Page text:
TriHealth, a Cincinnati-based health system, has sued to enforce a noncompete clause for 18 gastroenterologists who plan to leave the system in June, according to a Cincinnati Business Courier report.
1. The gastroenterologists have noncompete clauses in their contracts, preventing them from practicing in the area for one year after leaving the system. But, if 75 percent of the department exits together, among other provisions, the noncompete clause is unenforceable.
2. Eighteen gastroenterologists need to leave the health system together to void the noncompete clause. Seventeen of the 18 gastroenterologists notified TriHealth in December of plans to exit their contracts on June 28. Another gastroenterologist changed his retirement date from June 30 to June 28.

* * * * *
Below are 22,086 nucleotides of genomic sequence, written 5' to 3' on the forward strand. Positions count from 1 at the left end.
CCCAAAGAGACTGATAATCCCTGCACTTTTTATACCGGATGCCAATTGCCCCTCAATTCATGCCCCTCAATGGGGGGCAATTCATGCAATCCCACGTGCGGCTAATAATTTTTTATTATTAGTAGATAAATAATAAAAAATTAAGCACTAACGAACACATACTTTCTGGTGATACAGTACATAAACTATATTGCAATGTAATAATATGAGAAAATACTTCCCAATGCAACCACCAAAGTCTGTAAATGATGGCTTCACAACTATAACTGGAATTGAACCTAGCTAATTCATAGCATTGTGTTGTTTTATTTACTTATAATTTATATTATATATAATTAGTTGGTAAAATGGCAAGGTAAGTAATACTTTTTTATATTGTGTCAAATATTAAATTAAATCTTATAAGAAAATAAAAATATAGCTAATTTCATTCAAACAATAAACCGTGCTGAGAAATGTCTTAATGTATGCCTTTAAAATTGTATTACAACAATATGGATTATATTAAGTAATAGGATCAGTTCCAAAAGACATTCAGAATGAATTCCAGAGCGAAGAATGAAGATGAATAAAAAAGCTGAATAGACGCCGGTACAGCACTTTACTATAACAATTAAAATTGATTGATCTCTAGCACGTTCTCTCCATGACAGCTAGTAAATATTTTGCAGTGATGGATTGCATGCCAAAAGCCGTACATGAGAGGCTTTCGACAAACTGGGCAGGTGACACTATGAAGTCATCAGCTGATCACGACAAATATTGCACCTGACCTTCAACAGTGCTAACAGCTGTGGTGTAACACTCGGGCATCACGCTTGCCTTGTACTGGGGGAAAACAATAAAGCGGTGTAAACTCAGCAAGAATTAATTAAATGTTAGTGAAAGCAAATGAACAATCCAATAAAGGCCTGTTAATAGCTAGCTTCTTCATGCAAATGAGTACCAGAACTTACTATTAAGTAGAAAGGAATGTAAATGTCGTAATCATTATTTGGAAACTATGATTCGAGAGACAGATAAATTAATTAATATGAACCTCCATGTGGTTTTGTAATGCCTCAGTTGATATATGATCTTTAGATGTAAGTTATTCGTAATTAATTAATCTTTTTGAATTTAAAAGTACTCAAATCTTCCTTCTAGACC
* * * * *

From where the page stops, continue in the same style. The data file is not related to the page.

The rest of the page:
3. TriHealth sued the gastroenterologists March 14 to enforce the noncompete clause. In the lawsuit, the health system contends the 18th physician's retirement date shouldn't count among the number of exiting gastroenterologists needed to avoid the noncompete.
4. TriHealth CEO Mark Clement offered to lift the gastroenterologists' contract restrictions if they promised not to build a competing ASC, but the gastroenterologists rejected his proposal, according to a memo to the board of trustees.
5. Alan Peck, MD, one of the departing gastroenterologists, said the initial 17 gastroenterologists wanted to leave TriHealth because of safety concerns. In a sworn affidavit, Dr. Peck alleged physicians received gowns labeled "not for medical use" during the pandemic and that the hospital reduced access to facilities and support staff for physicians.
Mr. Clement denied Dr. Peck's allegations in his memo to the board.